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Too Fat for Exercise?

02 Jun 2018
by Greg Hernon

Whether we like it or not, and most of us don’t, we cannot survive without body fat. It is our fuel reserve and a source of energy. It keeps us warm and helps protect our bones and organs from injury. But of course some of us are better cushioned than others.

Men, dietitians say, should have 12-24 per cent of their body tissue made of fat, whilst women should expect 15-30 per cent. There’s nothing much wrong with a little comfortable weight but you certainly can be made to feel like a pygmy hippo when it comes to looking for a pair of jeans or anything else you want wear.

Sometimes, it seems if you’re not built like a pipe cleaner with the girth of a herring, you are considered out of shape, out of date and out of the question. Let's look at a few relevant facts about fat, how it gets there, what it does, and maybe how to shift some of it.

Brown Fat and Yellow Fat

Our bulk contains two distinctly different types of body fat: brown, which is very active metabolically; and yellow, which stacks itself on in all the obvious places. The difference is that brown fat is ‘closest to the bone’, actually bound to the backbone, mainly concentrated in the neck and back to produce body heat.

It is called brown because of the high concentration of tiny chemical powerhouses called mitochondria and cytochromes, which are the scientific names for the parts of our cells that generate energy. They blaze away like tiny furnaces intent on rendering down and disposing of all those extra calories we seem to take in no matter how hard we try not to.

Yellow fat has none of these kilojoule-burning properties and really doesn’t do much except make us look and feel uncomfortable, getting in the way of effective exercise and increasing our chances of obesity, heart disease and other potential problems related to excessive weight.

As we grow older, our brown fat deposits seem to become less active along with the rest of us. Less active means less thermogenically responsive — it doesn’t burn kilojoules the way it used to. Instead of being burned off, those unwanted kilojoules are stored as excess fat. So, if you are a highly active, regular, dedicated exerciser you can even overeat and still stay slimmer than a non-exerciser who seems to gain a kilo by just watching a food commercial.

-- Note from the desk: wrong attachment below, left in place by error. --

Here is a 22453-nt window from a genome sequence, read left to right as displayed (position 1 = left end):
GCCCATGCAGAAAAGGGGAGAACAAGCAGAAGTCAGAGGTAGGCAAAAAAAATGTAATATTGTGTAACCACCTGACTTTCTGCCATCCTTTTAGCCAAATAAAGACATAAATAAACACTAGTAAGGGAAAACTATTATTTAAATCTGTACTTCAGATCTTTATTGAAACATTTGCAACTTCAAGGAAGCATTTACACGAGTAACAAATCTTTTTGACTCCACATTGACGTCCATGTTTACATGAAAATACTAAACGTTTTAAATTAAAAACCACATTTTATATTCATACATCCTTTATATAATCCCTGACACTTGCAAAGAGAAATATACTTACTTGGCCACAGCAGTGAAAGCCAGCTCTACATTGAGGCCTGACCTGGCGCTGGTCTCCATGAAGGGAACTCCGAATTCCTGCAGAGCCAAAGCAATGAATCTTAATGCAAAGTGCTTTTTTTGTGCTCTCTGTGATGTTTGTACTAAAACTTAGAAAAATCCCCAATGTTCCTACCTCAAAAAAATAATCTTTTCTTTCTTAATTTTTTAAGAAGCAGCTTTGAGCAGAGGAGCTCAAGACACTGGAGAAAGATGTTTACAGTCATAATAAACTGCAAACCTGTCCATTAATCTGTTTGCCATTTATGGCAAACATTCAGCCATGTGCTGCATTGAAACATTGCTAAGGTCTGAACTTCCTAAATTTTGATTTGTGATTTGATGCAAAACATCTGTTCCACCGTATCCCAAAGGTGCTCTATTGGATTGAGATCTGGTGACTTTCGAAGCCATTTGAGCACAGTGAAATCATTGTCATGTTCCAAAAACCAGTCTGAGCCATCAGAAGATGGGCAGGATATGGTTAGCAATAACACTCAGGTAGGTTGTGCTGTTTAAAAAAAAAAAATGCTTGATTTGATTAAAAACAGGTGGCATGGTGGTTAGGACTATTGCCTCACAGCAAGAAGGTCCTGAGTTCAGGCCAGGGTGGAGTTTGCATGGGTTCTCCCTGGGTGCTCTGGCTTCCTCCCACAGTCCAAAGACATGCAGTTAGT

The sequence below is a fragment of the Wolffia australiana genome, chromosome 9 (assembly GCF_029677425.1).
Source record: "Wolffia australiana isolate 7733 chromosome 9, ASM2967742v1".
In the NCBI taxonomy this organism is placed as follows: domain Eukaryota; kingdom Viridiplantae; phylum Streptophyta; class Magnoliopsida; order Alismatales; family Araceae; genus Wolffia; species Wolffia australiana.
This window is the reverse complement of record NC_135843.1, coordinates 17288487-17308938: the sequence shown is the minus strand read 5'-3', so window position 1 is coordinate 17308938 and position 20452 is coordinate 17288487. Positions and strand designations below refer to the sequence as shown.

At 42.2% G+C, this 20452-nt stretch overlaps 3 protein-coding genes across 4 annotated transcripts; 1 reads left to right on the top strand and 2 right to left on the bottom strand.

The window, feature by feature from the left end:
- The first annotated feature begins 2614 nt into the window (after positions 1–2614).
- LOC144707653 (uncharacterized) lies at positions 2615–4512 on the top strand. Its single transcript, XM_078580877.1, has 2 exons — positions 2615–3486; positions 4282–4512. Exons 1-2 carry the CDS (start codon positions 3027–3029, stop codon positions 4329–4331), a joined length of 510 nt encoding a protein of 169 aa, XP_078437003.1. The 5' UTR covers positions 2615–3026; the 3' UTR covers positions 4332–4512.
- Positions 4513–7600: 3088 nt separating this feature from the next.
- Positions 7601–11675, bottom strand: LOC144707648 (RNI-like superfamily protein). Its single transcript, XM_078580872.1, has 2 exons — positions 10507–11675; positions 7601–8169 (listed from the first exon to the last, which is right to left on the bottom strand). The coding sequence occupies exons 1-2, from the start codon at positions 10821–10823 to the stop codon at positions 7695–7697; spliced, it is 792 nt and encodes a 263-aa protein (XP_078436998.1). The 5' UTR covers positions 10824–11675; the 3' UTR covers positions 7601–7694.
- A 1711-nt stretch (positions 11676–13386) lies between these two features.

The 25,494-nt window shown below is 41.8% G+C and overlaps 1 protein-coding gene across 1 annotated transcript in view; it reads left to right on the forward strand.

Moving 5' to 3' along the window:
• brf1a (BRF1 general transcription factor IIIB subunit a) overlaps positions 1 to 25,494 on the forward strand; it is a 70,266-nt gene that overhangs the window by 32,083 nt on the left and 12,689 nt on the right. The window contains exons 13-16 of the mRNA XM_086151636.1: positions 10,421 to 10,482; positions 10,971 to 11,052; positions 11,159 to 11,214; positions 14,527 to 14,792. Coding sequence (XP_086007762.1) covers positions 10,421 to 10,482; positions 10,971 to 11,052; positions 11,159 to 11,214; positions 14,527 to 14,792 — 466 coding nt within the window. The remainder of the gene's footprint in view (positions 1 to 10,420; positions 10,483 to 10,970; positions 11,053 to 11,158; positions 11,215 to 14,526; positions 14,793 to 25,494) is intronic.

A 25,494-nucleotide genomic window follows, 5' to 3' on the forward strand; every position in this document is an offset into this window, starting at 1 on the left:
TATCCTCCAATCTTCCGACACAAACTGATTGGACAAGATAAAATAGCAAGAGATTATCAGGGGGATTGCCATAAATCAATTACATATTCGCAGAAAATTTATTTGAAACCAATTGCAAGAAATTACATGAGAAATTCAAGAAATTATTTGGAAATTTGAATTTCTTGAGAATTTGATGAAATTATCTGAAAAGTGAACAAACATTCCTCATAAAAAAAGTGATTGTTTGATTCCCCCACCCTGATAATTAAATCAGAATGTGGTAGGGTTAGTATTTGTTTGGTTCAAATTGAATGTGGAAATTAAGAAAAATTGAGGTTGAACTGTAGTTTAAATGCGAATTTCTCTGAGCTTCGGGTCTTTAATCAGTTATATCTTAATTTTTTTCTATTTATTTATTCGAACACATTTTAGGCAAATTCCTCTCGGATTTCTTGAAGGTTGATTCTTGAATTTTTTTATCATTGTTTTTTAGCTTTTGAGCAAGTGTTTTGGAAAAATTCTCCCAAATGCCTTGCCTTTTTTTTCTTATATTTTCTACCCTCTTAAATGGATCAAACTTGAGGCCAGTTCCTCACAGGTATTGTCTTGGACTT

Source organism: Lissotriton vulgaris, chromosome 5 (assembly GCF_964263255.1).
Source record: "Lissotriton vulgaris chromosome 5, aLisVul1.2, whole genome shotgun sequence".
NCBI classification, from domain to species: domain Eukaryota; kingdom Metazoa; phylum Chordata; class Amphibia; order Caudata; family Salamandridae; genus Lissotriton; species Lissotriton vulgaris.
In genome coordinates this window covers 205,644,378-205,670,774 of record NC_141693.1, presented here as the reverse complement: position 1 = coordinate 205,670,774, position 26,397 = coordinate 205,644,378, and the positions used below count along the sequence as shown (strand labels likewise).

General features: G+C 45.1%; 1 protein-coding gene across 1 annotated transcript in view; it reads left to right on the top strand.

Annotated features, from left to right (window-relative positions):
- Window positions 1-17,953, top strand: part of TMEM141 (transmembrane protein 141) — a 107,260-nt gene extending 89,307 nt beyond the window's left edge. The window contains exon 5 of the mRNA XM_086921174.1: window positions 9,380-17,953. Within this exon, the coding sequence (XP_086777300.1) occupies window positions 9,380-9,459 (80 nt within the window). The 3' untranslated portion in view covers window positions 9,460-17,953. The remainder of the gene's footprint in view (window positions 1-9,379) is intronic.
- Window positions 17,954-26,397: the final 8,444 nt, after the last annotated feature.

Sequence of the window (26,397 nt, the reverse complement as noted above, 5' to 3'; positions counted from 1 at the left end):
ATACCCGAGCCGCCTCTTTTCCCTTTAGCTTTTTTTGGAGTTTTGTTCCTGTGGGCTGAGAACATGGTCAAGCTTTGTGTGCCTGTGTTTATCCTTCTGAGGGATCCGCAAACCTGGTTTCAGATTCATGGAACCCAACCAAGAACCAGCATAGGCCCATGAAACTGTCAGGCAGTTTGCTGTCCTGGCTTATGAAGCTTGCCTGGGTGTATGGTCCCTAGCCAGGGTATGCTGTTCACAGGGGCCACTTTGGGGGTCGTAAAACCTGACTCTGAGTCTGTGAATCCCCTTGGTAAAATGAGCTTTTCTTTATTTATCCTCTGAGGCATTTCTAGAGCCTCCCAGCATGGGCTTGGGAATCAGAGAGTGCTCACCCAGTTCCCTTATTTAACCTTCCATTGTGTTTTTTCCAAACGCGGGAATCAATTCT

Muscle or Body Fat?

01 Jun 2018
by Greg Hernon

One of the mysteries of metabolism, and the despair of many dieters, is the fact that some people store fat although they go on continuous diets while others remain slim no matter how much they eat.

One of the main reasons that must be considered is individual basal metabolism. This is the energy consumption needed simply to keep the body going; the rate at which energy-burning in the body is maintained, and it differs from individual to individual.

We all carry genetic weaknesses — biochemical Achilles heels — and we all have predispositions toward certain variations in metabolism, some of which can result in weight difficulties. Research has shown that obesity has a lot to do with genetic predisposition, expressed in improper functioning of the thyroid and or adrenal glands, brown fat metabolism problems and eating behavior.

Given the various health problems associated with excessive weight, not to mention the social pressures of not being ‘trim, taut and terrific’, we have to find ways of improving the management of our weight. Of course, two people of the same weight can be completely different in their ratios of fat to muscle. One can be heavily muscled and the other one can just be fat. They weigh the same but lead completely different lives and have completely different health prospects.